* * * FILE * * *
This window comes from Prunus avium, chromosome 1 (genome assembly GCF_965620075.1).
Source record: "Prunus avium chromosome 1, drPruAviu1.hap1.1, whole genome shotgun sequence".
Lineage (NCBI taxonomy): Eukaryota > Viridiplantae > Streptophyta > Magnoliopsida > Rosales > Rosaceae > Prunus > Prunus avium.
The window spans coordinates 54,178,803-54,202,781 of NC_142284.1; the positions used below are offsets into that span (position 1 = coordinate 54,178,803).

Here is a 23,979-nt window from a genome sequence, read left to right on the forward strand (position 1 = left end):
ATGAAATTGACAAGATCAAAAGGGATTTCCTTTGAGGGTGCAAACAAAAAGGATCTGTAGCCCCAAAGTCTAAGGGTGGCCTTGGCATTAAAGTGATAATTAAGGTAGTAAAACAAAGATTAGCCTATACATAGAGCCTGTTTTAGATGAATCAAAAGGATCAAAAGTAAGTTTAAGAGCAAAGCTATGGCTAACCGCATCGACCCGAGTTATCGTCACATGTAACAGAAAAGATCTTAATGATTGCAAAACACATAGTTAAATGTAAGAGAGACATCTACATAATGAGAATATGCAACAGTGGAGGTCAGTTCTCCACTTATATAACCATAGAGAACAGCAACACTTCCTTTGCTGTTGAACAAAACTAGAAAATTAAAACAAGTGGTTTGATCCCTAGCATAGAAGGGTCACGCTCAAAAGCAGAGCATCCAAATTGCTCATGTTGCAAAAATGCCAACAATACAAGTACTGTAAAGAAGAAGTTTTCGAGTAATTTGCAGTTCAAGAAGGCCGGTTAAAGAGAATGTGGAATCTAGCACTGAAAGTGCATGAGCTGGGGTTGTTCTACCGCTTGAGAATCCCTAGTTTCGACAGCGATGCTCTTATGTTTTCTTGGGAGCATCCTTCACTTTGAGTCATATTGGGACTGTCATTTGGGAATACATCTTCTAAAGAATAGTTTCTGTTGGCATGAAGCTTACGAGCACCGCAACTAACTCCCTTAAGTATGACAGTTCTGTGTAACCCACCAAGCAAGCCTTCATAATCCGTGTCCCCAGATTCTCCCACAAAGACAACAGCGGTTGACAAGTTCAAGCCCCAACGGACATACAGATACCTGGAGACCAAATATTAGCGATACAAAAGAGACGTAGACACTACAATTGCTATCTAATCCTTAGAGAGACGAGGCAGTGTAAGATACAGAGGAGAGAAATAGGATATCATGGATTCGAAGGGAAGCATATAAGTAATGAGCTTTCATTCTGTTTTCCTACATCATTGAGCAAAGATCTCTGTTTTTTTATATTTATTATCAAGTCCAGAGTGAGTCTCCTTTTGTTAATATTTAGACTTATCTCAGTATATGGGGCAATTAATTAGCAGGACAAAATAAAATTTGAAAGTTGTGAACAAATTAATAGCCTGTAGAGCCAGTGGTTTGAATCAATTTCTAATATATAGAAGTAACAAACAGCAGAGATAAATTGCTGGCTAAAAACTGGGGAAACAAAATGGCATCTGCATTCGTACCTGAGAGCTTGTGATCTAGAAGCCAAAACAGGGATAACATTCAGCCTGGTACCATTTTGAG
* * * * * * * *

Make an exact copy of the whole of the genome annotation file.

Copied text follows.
This window comes from Prunus avium, chromosome 1 (genome assembly GCF_965620075.1).
Source record: "Prunus avium chromosome 1, drPruAviu1.hap1.1, whole genome shotgun sequence".
Lineage (NCBI taxonomy): Eukaryota > Viridiplantae > Streptophyta > Magnoliopsida > Rosales > Rosaceae > Prunus > Prunus avium.
The window spans coordinates 54,178,803-54,202,781 of NC_142284.1; the positions used below are offsets into that span (position 1 = coordinate 54,178,803).

Here is a 23,979-nt window from a genome sequence, read left to right on the forward strand (position 1 = left end):
ATGAAATTGACAAGATCAAAAGGGATTTCCTTTGAGGGTGCAAACAAAAAGGATCTGTAGCCCCAAAGTCTAAGGGTGGCCTTGGCATTAAAGTGATAATTAAGGTAGTAAAACAAAGATTAGCCTATACATAGAGCCTGTTTTAGATGAATCAAAAGGATCAAAAGTAAGTTTAAGAGCAAAGCTATGGCTAACCGCATCGACCCGAGTTATCGTCACATGTAACAGAAAAGATCTTAATGATTGCAAAACACATAGTTAAATGTAAGAGAGACATCTACATAATGAGAATATGCAACAGTGGAGGTCAGTTCTCCACTTATATAACCATAGAGAACAGCAACACTTCCTTTGCTGTTGAACAAAACTAGAAAATTAAAACAAGTGGTTTGATCCCTAGCATAGAAGGGTCACGCTCAAAAGCAGAGCATCCAAATTGCTCATGTTGCAAAAATGCCAACAATACAAGTACTGTAAAGAAGAAGTTTTCGAGTAATTTGCAGTTCAAGAAGGCCGGTTAAAGAGAATGTGGAATCTAGCACTGAAAGTGCATGAGCTGGGGTTGTTCTACCGCTTGAGAATCCCTAGTTTCGACAGCGATGCTCTTATGTTTTCTTGGGAGCATCCTTCACTTTGAGTCATATTGGGACTGTCATTTGGGAATACATCTTCTAAAGAATAGTTTCTGTTGGCATGAAGCTTACGAGCACCGCAACTAACTCCCTTAAGTATGACAGTTCTGTGTAACCCACCAAGCAAGCCTTCATAATCCGTGTCCCCAGATTCTCCCACAAAGACAACAGCGGTTGACAAGTTCAAGCCCCAACGGACATACAGATACCTGGAGACCAAATATTAGCGATACAAAAGAGACGTAGACACTACAATTGCTATCTAATCCTTAGAGAGACGAGGCAGTGTAAGATACAGAGGAGAGAAATAGGATATCATGGATTCGAAGGGAAGCATATAAGTAATGAGCTTTCATTCTGTTTTCCTACATCATTGAGCAAAGATCTCTGTTTTTTTATATTTATTATCAAGTCCAGAGTGAGTCTCCTTTTGTTAATATTTAGACTTATCTCAGTATATGGGGCAATTAATTAGCAGGACAAAATAAAATTTGAAAGTTGTGAACAAATTAATAGCCTGTAGAGCCAGTGGTTTGAATCAATTTCTAATATATAGAAGTAACAAACAGCAGAGATAAATTGCTGGCTAAAAACTGGGGAAACAAAATGGCATCTGCATTCGTACCTGAGAGCTTGTGATCTAGAAGCCAAAACAGGGATAACATTCAGCCTGGTACCATTTTGAG